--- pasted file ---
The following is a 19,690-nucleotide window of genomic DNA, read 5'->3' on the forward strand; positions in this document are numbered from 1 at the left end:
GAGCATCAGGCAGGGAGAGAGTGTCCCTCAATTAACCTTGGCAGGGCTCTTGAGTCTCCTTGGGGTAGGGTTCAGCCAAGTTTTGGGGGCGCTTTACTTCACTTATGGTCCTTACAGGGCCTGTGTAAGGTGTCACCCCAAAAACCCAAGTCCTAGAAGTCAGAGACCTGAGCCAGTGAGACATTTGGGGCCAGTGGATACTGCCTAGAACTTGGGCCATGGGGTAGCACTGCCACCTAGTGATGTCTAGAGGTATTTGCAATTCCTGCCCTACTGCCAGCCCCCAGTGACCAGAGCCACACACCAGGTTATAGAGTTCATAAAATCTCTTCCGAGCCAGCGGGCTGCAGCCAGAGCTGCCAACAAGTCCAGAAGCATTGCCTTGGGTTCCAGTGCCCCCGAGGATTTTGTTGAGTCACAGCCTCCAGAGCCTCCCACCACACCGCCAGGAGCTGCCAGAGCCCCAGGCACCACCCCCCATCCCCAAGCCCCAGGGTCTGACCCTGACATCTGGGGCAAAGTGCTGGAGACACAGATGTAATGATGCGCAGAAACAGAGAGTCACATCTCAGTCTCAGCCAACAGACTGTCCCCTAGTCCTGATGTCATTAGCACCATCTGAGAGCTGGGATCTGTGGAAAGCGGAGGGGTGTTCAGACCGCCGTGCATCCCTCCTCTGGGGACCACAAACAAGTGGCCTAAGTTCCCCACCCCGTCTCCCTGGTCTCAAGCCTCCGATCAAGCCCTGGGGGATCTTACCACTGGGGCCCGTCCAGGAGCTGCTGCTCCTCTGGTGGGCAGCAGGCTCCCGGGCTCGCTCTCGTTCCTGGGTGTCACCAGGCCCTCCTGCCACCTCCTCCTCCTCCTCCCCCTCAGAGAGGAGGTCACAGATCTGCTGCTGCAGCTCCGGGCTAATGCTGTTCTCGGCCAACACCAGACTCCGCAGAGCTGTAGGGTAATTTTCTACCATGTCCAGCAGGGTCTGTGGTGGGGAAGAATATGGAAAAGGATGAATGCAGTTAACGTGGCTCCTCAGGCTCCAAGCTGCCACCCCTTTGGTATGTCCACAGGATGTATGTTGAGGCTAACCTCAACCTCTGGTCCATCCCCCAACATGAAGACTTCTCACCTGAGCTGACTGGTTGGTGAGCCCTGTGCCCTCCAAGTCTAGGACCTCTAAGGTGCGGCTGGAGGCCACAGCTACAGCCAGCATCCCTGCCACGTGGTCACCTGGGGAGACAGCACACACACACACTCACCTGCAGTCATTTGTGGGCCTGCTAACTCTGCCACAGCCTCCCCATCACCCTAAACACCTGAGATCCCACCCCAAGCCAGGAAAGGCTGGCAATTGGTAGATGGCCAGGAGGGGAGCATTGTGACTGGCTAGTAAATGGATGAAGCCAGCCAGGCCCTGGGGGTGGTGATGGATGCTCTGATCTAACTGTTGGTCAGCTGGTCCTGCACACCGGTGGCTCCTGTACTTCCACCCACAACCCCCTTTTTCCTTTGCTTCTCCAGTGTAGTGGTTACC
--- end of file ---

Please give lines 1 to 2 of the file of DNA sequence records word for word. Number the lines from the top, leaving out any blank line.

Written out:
The following is a 19,690-nucleotide window of genomic DNA, read 5'->3' on the forward strand; positions in this document are numbered from 1 at the left end:
GAGCATCAGGCAGGGAGAGAGTGTCCCTCAATTAACCTTGGCAGGGCTCTTGAGTCTCCTTGGGGTAGGGTTCAGCCAAGTTTTGGGGGCGCTTTACTTCACTTATGGTCCTTACAGGGCCTGTGTAAGGTGTCACCCCAAAAACCCAAGTCCTAGAAGTCAGAGACCTGAGCCAGTGAGACATTTGGGGCCAGTGGATACTGCCTAGAACTTGGGCCATGGGGTAGCACTGCCACCTAGTGATGTCTAGAGGTATTTGCAATTCCTGCCCTACTGCCAGCCCCCAGTGACCAGAGCCACACACCAGGTTATAGAGTTCATAAAATCTCTTCCGAGCCAGCGGGCTGCAGCCAGAGCTGCCAACAAGTCCAGAAGCATTGCCTTGGGTTCCAGTGCCCCCGAGGATTTTGTTGAGTCACAGCCTCCAGAGCCTCCCACCACACCGCCAGGAGCTGCCAGAGCCCCAGGCACCACCCCCCATCCCCAAGCCCCAGGGTCTGACCCTGACATCTGGGGCAAAGTGCTGGAGACACAGATGTAATGATGCGCAGAAACAGAGAGTCACATCTCAGTCTCAGCCAACAGACTGTCCCCTAGTCCTGATGTCATTAGCACCATCTGAGAGCTGGGATCTGTGGAAAGCGGAGGGGTGTTCAGACCGCCGTGCATCCCTCCTCTGGGGACCACAAACAAGTGGCCTAAGTTCCCCACCCCGTCTCCCTGGTCTCAAGCCTCCGATCAAGCCCTGGGGGATCTTACCACTGGGGCCCGTCCAGGAGCTGCTGCTCCTCTGGTGGGCAGCAGGCTCCCGGGCTCGCTCTCGTTCCTGGGTGTCACCAGGCCCTCCTGCCACCTCCTCCTCCTCCTCCCCCTCAGAGAGGAGGTCACAGATCTGCTGCTGCAGCTCCGGGCTAATGCTGTTCTCGGCCAACACCAGACTCCGCAGAGCTGTAGGGTAATTTTCTACCATGTCCAGCAGGGTCTGTGGTGGGGAAGAATATGGAAAAGGATGAATGCAGTTAACGTGGCTCCTCAGGCTCCAAGCTGCCACCCCTTTGGTATGTCCACAGGATGTATGTTGAGGCTAACCTCAACCTCTGGTCCATCCCCCAACATGAAGACTTCTCACCTGAGCTGACTGGTTGGTGAGCCCTGTGCCCTCCAAGTCTAGGACCTCTAAGGTGCGGCTGGAGGCCACAGCTACAGCCAGCATCCCTGCCACGTGGTCACCTGGGGAGACAGCACACACACACACTCACCTGCAGTCATTTGTGGGCCTGCTAACTCTGCCACAGCCTCCCCATCACCCTAAACACCTGAGATCCCACCCCAAGCCAGGAAAGGCTGGCAATTGGTAGATGGCCAGGAGGGGAGCATTGTGACTGGCTAGTAAATGGATGAAGCCAGCCAGGCCCTGGGGGTGGTGATGGATGCTCTGATCTAACTGTTGGTCAGCTGGTCCTGCACACCGGTGGCTCCTGTACTTCCACCCACAACCCCCTTTTTCCTTTGCTTCTCCAGTGTAGTGGTTACC